by Harí Villareal
The author’s article appeared in revistacrisis.com Oct. 28. Villareal is a filmmaker and professor at the University of Quito. Translator Mike Otto from Workers World has added an introduction and interspersed comments in brackets that make the article more accessible to the North American reader.
Introduction: Today after less than six months in office, banker-President Guillermo Lasso must confront an uprising that began Oct. 26. The trigger that sparked resistance was the withdrawal of fuel subsidies, leading to rising costs of transport, inputs and supplies needed by the small farmers who provide most of the food consumed by the people of Ecuador.
The economy in recession is strangled by IMF-dictated austerity on top of huge public-sector layoffs that turned the COVID pandemic into a disaster. More than 100,000 workers have emigrated in search of overseas employment. Polls register strong feelings of insecurity, fear, sadness and anger in the adult population.
Unemployment, growing poverty, crime on the streets and prisons out of control, with hundreds dead in rebellions continuing since February, all contribute to a sharp fall in support for the current government. Lasso’s regime has failed to keep the promises his campaign made regarding employment.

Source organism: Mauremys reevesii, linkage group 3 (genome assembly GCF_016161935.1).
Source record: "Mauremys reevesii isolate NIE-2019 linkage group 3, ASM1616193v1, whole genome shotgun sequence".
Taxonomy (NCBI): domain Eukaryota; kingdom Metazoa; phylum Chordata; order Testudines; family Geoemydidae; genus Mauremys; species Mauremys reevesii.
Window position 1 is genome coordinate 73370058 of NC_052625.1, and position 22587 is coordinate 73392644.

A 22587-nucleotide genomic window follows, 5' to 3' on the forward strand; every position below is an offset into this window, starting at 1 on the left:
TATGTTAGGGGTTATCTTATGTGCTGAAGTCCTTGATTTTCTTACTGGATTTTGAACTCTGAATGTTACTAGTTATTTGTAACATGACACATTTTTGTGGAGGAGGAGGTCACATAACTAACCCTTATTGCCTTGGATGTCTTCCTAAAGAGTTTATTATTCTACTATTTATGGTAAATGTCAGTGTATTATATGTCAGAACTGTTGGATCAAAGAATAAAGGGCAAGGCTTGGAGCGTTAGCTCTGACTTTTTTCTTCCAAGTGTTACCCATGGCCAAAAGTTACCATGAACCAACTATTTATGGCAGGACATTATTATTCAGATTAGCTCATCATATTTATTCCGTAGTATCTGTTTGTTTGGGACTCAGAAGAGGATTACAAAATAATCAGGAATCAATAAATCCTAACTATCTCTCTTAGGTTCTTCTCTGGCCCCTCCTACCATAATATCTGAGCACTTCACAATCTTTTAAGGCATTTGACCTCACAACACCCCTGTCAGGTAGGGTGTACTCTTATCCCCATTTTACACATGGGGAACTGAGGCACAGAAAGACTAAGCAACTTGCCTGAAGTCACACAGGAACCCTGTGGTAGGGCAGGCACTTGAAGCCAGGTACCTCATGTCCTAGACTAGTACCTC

The Pandora Papers scandal named Lasso as a participant in moving money to tax havens. This exposed Lasso as someone who serves only the rich, never governing in the interest of the people. Villareal’s article follows.
Quito in the first day of resistance to neoliberalism
Oct. 28 — On Oct. 26, a progressive mobilization of the population to resist the government’s neoliberal program began nationwide in Ecuador. The protest that spread throughout the country has generated much hope that the people will gradually consolidate enough power to build an effective anti-neoliberal front, able to respond to the attacks of the [banker] Guillermo Lasso’s regime.
[Neoliberalism commonly refers to free-market theories and policies that eliminate price controls, deregulate capital markets, lower trade barriers and reduce state regulation of the economy. Neoliberalism promotes privatization and austerity. In brief, it means using the government to increase the exploitation of the workers and farmers to benefit the few rich and the imperialist monopolies.]
Step-by-step and in a convincing manner, many sectors and social movements have been joining the call issued by the Plurinational Parliament of the Peoples. [The PPP is a coalition of more than 180 social organizations and labor unions that formed in response to the invitation of the Confederation of Ecuadorian Indigenous Nationalities (CONAIE) in the aftermath of the uprising of October 2019.]